Music shops used to be about more than just selling songs. They were places where people could come and chat about what made music great. There was one in particular, a record shop in Mill Valley, California, that was place where top artists would come to chat and collaborate. Among them were Jerry Garcia, B.B. King, Elvis Costello, and (although he’s not a musician) George Lucas.

The shop closed its doors in 2007, as have many other music shops across the U.S. Filmmakers Gillian Grisman and Monroe Grisman are now documenting its story in “Village Music: Last of the Great Record Stores.”

“This film will preserve a very unique and important slice of Americana music history. It’s a story about that needs to be told for future generations many of who are now growing up not knowing the experience of discovering music at a local record store and the human interactions involved in this,” Monroe Grisman said via e-mail.

According to Grisman, the shop was about more than just selling music. “It’s about community and the music that binds it and it is a shared experience between patrons and celebrity musicians alike.”

The documentary is also about more than just a music shop. Rather, it’s a story about the evolution of music formats over the last half-century, from LP’s to 8 tracks, to the Cassettes, the CD, and now digital downloads.

“This particular store was more than just a retail shop with records in it. It was also like a museum of music across many genres and eras of pop culture. The walls and ceilings and every inch of space was adorned with cool and very rare items collected by the store owner John Goddard over a 50 year period,” Grisman said.

John, he said, took his work above and beyond. He was a wealth of knowledge about music, and people would come to chat with him. Famous artists would stop in while on tour. “Or local regular customers like Bonnie Raitt, Jerry Garcia, Huey Lewis, or Sammy Hagar would come to have John turn them onto albums that they had not heard for new inspiration in their own song writing,” Grisman said.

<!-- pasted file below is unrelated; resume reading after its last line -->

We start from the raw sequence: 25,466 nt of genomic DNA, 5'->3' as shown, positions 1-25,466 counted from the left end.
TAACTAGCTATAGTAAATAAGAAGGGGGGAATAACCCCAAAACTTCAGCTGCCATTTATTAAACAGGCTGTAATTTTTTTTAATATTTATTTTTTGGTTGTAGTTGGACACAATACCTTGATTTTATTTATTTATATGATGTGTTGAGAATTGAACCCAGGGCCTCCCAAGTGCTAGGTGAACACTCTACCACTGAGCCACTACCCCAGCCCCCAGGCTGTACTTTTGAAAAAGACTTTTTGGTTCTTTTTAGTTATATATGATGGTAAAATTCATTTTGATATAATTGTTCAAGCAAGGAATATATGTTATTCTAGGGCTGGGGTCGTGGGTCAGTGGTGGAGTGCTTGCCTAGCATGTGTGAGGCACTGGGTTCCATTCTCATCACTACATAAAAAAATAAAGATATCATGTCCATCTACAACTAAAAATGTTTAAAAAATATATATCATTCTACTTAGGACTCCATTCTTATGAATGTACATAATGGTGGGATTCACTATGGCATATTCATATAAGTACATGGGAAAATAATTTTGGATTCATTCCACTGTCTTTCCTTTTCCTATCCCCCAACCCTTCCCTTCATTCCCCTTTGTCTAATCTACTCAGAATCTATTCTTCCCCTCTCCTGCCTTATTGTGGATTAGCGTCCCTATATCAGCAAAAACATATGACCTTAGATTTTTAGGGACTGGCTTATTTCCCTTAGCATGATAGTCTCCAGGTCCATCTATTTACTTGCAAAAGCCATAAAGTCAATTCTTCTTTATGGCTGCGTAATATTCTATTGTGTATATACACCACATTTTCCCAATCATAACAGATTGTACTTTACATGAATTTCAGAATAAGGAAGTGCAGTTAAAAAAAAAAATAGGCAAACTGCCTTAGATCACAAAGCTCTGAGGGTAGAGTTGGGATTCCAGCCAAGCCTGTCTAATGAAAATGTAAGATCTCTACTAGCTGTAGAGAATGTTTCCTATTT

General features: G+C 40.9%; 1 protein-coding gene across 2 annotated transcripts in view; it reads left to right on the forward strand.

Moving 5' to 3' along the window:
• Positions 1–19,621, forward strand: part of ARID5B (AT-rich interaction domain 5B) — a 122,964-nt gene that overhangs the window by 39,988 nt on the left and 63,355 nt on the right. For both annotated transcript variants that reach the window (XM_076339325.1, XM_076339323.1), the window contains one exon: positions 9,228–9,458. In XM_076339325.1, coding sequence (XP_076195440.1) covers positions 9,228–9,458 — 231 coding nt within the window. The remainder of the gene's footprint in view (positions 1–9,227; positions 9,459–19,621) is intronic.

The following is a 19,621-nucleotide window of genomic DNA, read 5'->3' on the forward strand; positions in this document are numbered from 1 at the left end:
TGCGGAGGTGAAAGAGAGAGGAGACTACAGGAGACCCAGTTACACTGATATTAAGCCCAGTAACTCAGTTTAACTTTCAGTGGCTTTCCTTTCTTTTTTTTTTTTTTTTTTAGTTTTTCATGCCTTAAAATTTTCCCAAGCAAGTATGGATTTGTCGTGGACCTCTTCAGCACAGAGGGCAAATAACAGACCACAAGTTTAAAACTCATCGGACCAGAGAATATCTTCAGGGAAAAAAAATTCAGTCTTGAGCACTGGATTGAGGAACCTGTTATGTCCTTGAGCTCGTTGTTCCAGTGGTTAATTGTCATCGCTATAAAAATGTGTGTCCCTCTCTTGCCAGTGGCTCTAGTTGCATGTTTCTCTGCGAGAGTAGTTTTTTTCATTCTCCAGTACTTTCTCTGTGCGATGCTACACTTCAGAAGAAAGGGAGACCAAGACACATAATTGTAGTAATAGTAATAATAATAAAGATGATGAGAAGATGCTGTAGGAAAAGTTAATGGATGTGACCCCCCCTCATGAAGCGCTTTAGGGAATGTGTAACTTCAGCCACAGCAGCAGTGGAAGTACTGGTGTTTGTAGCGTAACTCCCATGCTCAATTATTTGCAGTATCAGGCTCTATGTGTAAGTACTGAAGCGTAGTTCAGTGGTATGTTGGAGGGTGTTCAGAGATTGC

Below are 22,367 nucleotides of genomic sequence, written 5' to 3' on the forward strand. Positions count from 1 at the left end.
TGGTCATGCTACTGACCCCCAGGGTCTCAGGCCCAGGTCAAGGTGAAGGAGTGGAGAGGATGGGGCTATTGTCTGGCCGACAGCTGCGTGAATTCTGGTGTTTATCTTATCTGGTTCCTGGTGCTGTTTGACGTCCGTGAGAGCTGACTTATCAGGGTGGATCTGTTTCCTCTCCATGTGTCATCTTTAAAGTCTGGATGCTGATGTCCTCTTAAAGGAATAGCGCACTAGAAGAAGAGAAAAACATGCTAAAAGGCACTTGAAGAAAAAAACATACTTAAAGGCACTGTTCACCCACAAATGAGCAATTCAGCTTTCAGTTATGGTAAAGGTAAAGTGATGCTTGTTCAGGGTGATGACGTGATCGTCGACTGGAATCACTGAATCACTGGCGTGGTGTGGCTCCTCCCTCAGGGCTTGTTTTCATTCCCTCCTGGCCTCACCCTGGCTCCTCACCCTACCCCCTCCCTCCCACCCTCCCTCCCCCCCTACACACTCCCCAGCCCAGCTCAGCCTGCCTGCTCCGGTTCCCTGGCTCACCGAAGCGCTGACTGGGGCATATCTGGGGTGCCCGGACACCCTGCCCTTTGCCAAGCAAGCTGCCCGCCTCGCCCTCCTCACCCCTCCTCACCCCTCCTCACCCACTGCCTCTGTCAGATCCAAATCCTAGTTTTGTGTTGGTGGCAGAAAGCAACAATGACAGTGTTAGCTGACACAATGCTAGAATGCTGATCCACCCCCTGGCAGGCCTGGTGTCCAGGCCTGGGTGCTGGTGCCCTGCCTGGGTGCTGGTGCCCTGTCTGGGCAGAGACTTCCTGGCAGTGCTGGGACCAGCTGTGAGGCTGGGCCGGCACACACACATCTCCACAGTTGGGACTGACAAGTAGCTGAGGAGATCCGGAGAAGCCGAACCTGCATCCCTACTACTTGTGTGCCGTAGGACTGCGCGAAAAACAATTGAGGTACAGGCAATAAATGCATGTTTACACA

Creating a film about Village Music was also an experience in itself. “I don’t think we realized or were prepared for the true depth of emotional out pouring that happened and that we were able to capture in this film,” Grisman said.

“Bettye Lavette telling her story from the stage at one of the tribute concerts about how her career was resurrected by John at one of his Christmas parties and then delivering a truly spectacular vocal performance with tears streaming down her face! So many people from all walks of life were really affected by this store and it really meant a lot to them,” he said.

Grisman noted that when the store closed its doors, “People made pilgrimages from around the world to pay one last visit to this store. It was an amazing experience to be along for the ride over the last 8 months of the stores existence and we captured it all.”

“This film truly is a labor of love for us as it is a story that needs to be told and shared with the world,” he said. “It is a story that all will be able to relate to (even if they are growing up now in the world of downloads and file sharing).”

Gillian and Monroe started a Kickstarter campaign to fund the project. The funding was successful, but those who want to contribute can still have a chance, before funding closes at 10:31 PST tonight.

[box_light]Images courtesy of Gillian Grisman and Monroe Grisman[/box_light]

About The Author

Joshua Philipp is the founder and editor of He's also an award-winning journalist at Epoch Times.

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